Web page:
Acceptance – Colliding By Design

Posted: June 12, 2017 in Vinyl
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Acceptance reunited to release what is only their second full length album in 2017, entitled Colliding By Design. The band signed with Rise Records, who opted to do four variants for the record, some exclusive to their traditional bundles. Thankfully there was only one bundle exclusive variant, but no shortage of useless bundle options though.

The bundle exclusive is half clear/half “doublemint with black splatter limited to 400 copies. “Doublemint” is simply mint green. At least that was the color that was advertised when pre-orders went live. What actually wound up shipping to people was that color scheme, but with red splatter instead of black. Needless to say lots of people were surprised when they opened up their “black” splatter copies.

The bundles ranged in price from $33 up to $61. There were five bundles in total, all with different names. Two of them were the $33 bundle, with different t-shirts in each one along with a poster and digital download. The next tier bundle, costing $52, had your choice of the two shirts from the $33 bundles along with the same poster and digital download, but added a CD and cassette copy of the album. The top tier bundle, costing $61, had all the aforementioned items, including both t-shirt designs instead of your choice of one.

The other variants are “classic” black limited to 100 copies, oxblood in coke bottle green limited to 600 copies and oxblood limited to 3,000 copies. The oxblood in coke bottle green is a Rise Record exclusive, which is still available as of posting this. I have no idea where the black was available from (it was never for sale on Merchnow), or where you can buy it at this point. The oxblood was a Pledgemusic (which I will explain about a bit later) exclusive variant, at least at first. I ordered this record from an online distro and received a copy on oxblood.

Initially the band went through Pledgemusic to fund the release of this album, way back in May 2016. They offered up the typical crowd funding goodies, like autographed items, test pressings, exclusive clothing, handwritten lyric sheets, studio hang outs and private shows at your house. You could pre-order the yet unnamed album at this time too, and with this preliminary pre-order the band released cover art that differs drastically from the final product. I’m including a photo of this early version of the cover art below, it should be obvious which it is. The record, on either black or colored vinyl, cost $30 through Pledgemusic, or $40 for it to be autographed.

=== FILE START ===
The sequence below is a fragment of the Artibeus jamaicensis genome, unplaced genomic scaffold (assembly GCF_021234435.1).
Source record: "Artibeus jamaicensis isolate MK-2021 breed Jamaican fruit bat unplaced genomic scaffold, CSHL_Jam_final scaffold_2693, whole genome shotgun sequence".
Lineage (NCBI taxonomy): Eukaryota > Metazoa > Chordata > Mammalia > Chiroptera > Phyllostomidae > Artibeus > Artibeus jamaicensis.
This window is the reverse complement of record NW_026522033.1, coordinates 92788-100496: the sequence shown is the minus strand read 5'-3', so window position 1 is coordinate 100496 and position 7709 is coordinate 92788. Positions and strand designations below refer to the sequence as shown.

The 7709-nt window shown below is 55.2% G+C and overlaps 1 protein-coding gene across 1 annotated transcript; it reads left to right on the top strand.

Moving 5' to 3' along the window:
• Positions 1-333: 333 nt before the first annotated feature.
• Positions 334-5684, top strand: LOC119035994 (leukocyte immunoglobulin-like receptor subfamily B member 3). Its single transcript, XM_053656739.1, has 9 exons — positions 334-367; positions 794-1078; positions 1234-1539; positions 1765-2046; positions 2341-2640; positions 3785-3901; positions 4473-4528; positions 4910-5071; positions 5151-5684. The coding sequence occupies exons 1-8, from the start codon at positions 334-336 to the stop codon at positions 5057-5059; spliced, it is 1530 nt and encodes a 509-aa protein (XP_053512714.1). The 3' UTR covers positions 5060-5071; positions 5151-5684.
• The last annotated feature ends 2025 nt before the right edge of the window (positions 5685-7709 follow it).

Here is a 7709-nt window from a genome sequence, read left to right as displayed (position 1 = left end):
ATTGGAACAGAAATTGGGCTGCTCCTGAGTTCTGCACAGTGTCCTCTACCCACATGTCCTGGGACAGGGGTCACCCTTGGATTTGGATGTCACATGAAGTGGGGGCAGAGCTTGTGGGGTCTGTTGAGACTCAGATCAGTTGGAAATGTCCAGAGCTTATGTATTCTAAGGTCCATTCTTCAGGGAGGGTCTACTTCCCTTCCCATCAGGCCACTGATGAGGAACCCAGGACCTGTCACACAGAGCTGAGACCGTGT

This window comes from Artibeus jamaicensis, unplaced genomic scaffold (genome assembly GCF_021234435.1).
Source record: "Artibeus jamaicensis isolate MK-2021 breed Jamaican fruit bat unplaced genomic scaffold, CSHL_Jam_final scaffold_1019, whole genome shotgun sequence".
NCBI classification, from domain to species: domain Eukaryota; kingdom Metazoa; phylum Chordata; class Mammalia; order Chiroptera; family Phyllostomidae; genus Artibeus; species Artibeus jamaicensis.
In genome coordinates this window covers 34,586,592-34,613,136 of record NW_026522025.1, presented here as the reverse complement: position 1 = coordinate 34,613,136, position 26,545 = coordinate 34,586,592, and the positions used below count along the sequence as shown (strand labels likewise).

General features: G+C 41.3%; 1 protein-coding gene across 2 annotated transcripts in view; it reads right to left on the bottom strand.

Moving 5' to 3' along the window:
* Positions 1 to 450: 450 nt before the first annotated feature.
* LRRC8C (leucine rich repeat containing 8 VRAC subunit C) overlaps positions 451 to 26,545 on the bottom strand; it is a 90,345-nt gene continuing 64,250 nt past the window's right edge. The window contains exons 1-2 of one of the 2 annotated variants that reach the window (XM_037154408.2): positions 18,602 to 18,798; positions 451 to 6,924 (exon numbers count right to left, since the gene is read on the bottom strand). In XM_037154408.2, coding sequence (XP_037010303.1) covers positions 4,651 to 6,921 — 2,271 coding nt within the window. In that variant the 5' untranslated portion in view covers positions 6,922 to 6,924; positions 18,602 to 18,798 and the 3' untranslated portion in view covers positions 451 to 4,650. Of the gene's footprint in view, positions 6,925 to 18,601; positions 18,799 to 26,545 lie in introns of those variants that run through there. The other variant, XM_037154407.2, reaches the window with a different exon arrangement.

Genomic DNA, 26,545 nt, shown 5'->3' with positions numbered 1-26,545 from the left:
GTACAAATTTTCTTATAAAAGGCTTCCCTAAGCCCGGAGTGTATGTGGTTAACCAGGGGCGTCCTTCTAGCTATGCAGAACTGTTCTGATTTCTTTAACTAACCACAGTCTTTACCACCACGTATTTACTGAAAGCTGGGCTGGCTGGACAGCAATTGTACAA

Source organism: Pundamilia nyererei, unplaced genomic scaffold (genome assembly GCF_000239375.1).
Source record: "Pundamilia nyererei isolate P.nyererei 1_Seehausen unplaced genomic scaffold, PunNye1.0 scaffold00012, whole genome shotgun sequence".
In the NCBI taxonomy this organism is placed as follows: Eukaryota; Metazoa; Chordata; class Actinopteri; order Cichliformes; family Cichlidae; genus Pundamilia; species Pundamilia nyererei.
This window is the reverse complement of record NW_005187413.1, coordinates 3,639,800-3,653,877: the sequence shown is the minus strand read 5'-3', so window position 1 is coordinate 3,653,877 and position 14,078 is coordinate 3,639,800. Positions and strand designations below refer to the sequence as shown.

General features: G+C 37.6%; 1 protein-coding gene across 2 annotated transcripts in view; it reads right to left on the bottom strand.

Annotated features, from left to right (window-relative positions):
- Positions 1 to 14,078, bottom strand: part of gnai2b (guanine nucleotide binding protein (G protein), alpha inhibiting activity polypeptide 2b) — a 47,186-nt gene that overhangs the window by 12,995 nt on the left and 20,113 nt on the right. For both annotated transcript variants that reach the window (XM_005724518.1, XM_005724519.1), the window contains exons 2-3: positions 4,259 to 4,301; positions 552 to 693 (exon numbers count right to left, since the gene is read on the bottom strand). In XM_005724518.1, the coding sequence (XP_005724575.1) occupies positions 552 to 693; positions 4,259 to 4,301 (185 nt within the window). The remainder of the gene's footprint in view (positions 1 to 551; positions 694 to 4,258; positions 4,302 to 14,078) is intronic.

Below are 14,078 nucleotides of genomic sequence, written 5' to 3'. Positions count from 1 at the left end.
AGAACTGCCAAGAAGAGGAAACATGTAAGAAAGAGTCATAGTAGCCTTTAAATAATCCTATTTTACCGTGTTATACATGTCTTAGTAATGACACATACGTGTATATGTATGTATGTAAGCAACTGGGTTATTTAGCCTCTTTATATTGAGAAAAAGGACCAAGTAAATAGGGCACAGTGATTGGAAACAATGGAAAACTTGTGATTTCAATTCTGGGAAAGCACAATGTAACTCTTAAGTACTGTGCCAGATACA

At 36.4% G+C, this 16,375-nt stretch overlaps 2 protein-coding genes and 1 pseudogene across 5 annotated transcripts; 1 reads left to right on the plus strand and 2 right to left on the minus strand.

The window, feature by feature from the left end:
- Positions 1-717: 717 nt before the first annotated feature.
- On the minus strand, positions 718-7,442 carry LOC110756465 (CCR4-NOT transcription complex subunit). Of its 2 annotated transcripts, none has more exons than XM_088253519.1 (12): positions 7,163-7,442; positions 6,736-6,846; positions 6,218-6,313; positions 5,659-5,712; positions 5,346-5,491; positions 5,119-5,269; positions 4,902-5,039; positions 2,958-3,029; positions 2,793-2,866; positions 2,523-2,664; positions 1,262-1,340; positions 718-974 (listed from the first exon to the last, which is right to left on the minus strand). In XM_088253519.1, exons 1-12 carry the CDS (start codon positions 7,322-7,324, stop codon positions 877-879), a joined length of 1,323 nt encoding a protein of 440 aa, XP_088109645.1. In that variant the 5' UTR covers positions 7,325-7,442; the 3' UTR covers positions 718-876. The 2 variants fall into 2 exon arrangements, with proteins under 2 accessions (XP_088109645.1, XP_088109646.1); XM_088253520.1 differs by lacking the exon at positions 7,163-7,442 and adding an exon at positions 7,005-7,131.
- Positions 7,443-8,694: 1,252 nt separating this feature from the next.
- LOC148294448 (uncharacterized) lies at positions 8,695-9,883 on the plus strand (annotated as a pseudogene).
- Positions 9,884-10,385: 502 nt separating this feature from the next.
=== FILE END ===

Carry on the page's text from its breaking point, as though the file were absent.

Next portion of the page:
In December 2016 it was announced that the band signed with Rise Records, and that their new album was slated for a release date of February 24, 2017. And that is where some issues started arising with the Pledgemusic exclusive variant. There were some delays with Pledgemusic items shipping, not just the exclusive vinyl variant. When people starting asking what was going on with their Pledgemusic stuff, the band sent out a statement saying that when they signed with Rise, they wanted everything to ship through their merch company (Merchnow). The band sent everything to them in a timely manner, but the merch company was slow in shipping.

So I’m assuming that is how Rise Records obtained the Pledgemusic exclusive variant, as the band pressed a certain amount, sent Merchnow or Rise most if not all of the copies, and Rise sent out the leftover copies after Pledgemusic orders were fulfilled, to distros. This is where I bought a copy from, and received it on oxblood.

Retail price on this is around $18; $16.50 if you buy directly from the label (via Merchnow) or around $18 if you buy from most any indie record store. Some online distros may be cheaper though, especially seeing as it’s been a few months since this album came out. With that price in mind, it’s a bit of a rip-off.

Seeing as another Rise release from around the same time; At The Drive-In’s in•ter a•li•a was on 180 gram vinyl housed in a very nice gatefold jacket with a printed dust sleeve, and only cost $1.50 more, it’s shameful that the label decided to release this Acceptance record on what is maybe standard weight vinyl (it’s very thin) in a cheap, thin single pocket jacket without an insert or printed dust sleeve.

There was a lot of both hype and high expectations for this album, but for me it’s a huge let down. Phantoms was such a good, high energy album, while Colliding By Design is anything but. It’s just not a good album by any stretch. But I felt the compulsion to buy it anyway to keep my Acceptance collection going. Though I waited for the price to come down significantly, where I snagged it for $11 shipped. For that price I felt comfortable buying a mediocre at best album.

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